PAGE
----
A Delaware deed records the conveyance of real estate from a transferor to a transferee. Besides officially transferring real estate ownership, a deed often provides covenants that protect the receiving party (called the “grantee”). For example, a general warranty deed guarantees that the property has no title issues, liens, or encumbrances whatsoever. A quit claim deed makes no assurances regarding the property’s title and is commonly used for conveyances between a spouse or family members.
For the deed to be valid, it must be signed by the grantor in the presence of a notary public and recorded in the county recorder’s office.
General Warranty Deed – This deed offers the most protection to the grantee; it guarantees that the title is free of any liens or encumbrances and that the grantor is the rightful owner of the property.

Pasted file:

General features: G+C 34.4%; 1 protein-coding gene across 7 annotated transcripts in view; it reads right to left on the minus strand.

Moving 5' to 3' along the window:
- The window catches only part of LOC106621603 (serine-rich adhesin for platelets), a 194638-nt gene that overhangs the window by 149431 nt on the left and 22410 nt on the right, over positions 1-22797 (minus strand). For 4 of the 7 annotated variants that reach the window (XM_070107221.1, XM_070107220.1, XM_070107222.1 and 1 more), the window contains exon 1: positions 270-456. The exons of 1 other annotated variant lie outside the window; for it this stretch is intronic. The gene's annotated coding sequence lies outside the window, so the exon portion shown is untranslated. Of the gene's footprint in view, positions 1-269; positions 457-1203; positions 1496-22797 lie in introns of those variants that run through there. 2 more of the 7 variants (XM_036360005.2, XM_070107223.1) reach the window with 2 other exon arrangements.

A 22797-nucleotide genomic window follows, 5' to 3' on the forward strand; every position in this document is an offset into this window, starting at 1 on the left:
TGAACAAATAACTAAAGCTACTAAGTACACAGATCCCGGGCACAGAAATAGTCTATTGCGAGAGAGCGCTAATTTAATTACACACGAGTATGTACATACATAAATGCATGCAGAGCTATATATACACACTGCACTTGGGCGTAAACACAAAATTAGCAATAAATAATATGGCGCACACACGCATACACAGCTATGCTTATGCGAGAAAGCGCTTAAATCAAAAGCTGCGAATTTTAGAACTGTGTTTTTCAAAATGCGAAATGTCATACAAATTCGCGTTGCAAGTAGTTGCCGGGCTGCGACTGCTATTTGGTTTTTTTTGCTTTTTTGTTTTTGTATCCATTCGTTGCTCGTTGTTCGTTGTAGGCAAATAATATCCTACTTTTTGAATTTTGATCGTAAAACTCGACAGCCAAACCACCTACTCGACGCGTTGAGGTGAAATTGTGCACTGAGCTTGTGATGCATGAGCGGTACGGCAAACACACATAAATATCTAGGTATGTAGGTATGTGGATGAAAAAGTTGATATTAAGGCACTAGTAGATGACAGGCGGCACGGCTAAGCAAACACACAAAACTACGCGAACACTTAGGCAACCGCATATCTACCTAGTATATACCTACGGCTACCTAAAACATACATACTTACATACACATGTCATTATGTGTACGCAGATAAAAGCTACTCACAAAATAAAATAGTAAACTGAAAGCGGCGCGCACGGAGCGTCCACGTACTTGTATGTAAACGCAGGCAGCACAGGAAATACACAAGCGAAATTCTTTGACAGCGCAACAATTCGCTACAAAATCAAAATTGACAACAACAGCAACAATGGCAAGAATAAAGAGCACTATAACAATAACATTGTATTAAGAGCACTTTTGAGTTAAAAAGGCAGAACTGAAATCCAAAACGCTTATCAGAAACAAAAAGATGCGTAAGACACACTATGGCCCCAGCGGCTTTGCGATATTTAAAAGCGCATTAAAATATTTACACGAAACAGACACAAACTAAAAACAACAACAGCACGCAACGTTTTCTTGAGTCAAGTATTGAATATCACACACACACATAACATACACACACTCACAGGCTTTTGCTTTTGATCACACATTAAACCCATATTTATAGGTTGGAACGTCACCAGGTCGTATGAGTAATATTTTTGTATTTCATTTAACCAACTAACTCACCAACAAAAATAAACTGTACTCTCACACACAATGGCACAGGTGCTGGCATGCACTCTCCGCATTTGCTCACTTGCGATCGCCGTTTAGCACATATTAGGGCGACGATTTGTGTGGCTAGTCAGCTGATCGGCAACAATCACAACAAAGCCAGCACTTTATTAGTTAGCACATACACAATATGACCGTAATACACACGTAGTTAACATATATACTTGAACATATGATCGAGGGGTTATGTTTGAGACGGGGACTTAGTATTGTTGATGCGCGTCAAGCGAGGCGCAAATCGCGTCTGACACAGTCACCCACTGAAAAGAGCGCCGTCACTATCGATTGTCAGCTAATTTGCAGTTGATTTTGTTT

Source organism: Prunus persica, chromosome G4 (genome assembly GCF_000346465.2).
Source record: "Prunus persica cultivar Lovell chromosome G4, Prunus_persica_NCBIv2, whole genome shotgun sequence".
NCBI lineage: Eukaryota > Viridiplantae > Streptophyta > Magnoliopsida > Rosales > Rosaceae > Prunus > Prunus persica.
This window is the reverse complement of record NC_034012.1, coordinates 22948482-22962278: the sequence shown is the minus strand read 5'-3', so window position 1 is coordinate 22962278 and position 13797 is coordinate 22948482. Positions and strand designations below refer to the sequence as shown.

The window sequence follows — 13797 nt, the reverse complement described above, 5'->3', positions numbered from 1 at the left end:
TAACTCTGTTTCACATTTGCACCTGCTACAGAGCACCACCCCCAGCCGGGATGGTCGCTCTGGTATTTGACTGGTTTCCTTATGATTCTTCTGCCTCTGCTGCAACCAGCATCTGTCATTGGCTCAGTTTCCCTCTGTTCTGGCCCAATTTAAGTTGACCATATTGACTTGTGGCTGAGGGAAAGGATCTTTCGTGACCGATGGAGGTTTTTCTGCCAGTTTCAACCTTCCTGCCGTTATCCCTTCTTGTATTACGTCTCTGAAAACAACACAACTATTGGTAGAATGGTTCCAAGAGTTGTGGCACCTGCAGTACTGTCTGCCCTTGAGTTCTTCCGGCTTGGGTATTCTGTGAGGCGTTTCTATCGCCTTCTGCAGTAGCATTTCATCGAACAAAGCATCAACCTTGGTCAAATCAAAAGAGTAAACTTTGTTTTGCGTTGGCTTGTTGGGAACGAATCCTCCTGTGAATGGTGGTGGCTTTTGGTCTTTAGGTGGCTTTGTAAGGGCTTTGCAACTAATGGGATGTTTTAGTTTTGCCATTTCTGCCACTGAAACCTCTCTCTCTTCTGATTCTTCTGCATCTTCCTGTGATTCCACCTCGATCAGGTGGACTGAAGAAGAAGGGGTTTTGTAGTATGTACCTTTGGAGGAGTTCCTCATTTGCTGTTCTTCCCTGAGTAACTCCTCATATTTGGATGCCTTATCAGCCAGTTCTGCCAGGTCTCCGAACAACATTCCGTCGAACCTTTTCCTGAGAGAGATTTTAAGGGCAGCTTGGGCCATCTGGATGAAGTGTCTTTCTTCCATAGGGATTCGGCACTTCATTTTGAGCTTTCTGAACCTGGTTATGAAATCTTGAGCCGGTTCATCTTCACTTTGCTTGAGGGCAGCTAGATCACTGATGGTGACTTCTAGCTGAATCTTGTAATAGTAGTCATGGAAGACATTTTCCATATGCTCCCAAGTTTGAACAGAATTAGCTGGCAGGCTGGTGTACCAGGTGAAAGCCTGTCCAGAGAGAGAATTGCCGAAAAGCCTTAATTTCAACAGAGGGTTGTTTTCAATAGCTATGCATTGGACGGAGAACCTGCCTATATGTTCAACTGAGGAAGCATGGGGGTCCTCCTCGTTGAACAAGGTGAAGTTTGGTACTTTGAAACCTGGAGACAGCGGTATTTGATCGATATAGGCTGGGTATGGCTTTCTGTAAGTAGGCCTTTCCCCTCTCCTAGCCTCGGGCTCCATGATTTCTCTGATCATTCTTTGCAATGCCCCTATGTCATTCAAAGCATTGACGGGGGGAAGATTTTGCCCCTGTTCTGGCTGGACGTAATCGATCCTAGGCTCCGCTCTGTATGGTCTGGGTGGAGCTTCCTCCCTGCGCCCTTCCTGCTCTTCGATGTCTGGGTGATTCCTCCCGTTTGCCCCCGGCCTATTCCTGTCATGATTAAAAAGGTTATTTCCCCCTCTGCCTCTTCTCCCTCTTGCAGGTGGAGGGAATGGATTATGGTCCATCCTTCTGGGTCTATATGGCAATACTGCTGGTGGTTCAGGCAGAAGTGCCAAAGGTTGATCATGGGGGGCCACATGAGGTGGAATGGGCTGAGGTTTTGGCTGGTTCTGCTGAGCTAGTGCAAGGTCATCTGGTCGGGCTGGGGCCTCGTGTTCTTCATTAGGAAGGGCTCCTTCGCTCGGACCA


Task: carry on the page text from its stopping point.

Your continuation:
Quit Claim Deed – Conveys property without assurances regarding encumbrances or the grantor’s ownership rights.
- Statutes: Chapter 1 – Deeds
- Required Forms:
- Realty Transfer Tax Return and Affidavit of Gain and Value (Form 5402): Per § 9605(d), no recorder will accept any conveyance without the submission of this document.
- Kent County New Property Ownership Form: Kent County Only: Required to be submitted with all property transfers recorded in Kent County.
- Signing Requirements (§ 122): Notary Public or witnessed by the Superior Court or other allowed witnesses as described in § 122.
- Where to Record (§ 154): County Recorder’s Office in either Kent County, New Castle County, or Sussex County.
- Recording Fees: